Doing business in developing countries

Economic growth is an important weapon in the fight against poverty and hunger in developing countries. The government therefore encourages these countries to develop their private sectors. For example by helping entrepreneurs build their knowledge and skills.

Dutch contribution to a good business climate in developing countries

Entrepreneurs should not be held back by expensive, complicated procedures. That is essential for the creation of employment opportunities in developing countries. The Netherlands therefore focuses on the following conditions for sustainable business:

  • increasing access to markets;
  • good legislation;
  • reliable official bodies and other organisations;
  • good infrastructure;
  • access to financial services.

Increasing access to markets for entrepreneurs from developing countries

Poor knowledge of markets and strict requirements for market access form constraints for entrepreneurs from developing countries. This also applies to the quality standards for products that may be sold on the European market. The Netherlands therefore helps entrepreneurs from developing countries to gain access to national, regional and international markets. And it helps them integrate into production and value chains, for example through the Centre for the Promotion of Imports from Developing Countries (CBI) .To promote East African exports and regional trade, the Netherlands is working through TradeMark East Africa towards clear customs regulations and compliance with them.

Good legislation in developing countries

Good legislation leads to higher revenues and a more attractive tax and business climate in low- and middle-income countries. The Netherlands therefore supports these countries in improving their legislation – to build a strong tax administration and simplify registration procedures for companies, for example. The Netherlands also helps to bring low- and middle-income countries more into line with international trade law.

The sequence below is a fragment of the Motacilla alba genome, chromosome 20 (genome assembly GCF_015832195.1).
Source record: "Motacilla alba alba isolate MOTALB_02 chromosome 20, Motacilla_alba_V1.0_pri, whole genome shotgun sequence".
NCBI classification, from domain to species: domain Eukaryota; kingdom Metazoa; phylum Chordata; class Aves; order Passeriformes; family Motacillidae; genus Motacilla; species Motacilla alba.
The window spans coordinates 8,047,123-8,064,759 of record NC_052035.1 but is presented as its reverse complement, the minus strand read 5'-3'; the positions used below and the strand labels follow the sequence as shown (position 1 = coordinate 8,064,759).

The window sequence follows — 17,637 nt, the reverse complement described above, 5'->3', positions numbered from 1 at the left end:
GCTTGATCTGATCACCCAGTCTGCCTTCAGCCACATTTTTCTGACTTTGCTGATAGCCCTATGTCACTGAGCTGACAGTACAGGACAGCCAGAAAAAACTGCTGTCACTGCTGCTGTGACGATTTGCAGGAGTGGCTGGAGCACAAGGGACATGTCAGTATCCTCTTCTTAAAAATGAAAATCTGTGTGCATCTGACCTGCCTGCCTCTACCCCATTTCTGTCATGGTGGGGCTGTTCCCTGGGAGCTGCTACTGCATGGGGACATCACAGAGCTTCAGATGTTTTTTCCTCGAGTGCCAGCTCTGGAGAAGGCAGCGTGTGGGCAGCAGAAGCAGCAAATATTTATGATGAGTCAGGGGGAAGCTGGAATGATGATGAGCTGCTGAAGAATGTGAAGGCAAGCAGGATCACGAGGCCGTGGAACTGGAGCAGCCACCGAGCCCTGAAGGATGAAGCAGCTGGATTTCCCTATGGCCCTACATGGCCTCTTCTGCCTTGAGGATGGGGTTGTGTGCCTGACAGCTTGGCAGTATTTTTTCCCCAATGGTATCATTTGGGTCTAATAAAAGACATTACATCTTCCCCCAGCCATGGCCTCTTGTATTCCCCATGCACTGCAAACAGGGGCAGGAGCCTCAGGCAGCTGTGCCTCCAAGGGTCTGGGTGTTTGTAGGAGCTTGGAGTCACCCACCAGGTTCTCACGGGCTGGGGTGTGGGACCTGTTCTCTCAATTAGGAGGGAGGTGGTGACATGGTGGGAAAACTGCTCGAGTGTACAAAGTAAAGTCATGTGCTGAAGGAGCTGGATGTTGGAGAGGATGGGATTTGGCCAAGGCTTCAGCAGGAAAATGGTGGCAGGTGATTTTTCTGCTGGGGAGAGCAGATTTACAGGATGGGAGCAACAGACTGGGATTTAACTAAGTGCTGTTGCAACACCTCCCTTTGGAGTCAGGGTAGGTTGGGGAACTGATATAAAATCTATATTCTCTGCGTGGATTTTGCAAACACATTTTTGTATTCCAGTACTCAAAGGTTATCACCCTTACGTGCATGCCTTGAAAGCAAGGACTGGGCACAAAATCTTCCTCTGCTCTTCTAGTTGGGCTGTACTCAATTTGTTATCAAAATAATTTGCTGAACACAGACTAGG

Reliable official bodies and other organisations in developing countries

Reliable official bodies and other organisations that work both quickly and well are essential for a good business climate. The Netherlands wants to assist in this area and thus support entrepreneurs and investors in low- and middle-income countries. With its private sector instruments, the Netherlands promotes sustainable business.

The Netherlands also ensures transfer of knowledge and expertise. Through the Netherlands Senior Experts Programme (PUM) it provides local entrepreneurs with expert advice. Government authorities also receive assistance in setting up land registries. The Netherlands also supports food standards agencies, trade unions, and employers’ and producers’ organisations through, for example, the Dutch Employers Cooperation Programme (DECP).

Improving infrastructure in developing countries

A functioning, accessible infrastructure is essential to ensure a good business climate in developing countries. The Netherlands therefore operates programmes to develop both public and private infrastructure in low- and middle-income countries. Examples include the Private Infrastructure Development Group (PIDG) and the Infrastructure Development Fund (IDF). The largest programme targeting investment in infrastructure is the Infrastructure Development Facility (ORIO).

Access to financial services in developing countries

Access to financial services boosts economic activity and makes small businesses and people in low income groups more self-reliant. Examples of financial services include savings and payment facilities and insurance. The Netherlands therefore works closely together with various parties, for instance within the G20, on an inclusive finance agenda. It provides technical assistance through a public-private partnership involving the Dutch government, Rabobank and banks in Africa. The aim is to promote the financial infrastructure.

The Netherlands enables smallholders and small businesses in areas where banks do not operate to get access to microcredit. The Dutch government also helps mitigate the risks of doing business internationally, for example exchange rate risk through the TCX Fund.

The Health Insurance Fund (HIF) strengthens the insurance sector in low- and middle-income countries. The Dutch NGO PharmAccess International is responsible for administering this fund. The HIF, which is financed from public funds, has led to a private investment fund: the Investment Fund for Health in Africa (IFHA).

Dutch Good Growth Fund

The Dutch Good Growth Fund (DGGF) will be launched on 1 July 2014. The aim of this new, revolving fund is to promote development-related investment in and trade with developing countries. The focus will be on small and medium-sized enterprises (SMEs) in both developing countries and the Netherlands..

The government will allocate the following amounts from the Foreign Trade and Development Cooperation budget to the Dutch Good Growth Fund: €100 million in 2014, €150 million in 2015, €150 million in 2016 and €300 million in 2017.

For more information, contact the Netherlands Enterprise Agency (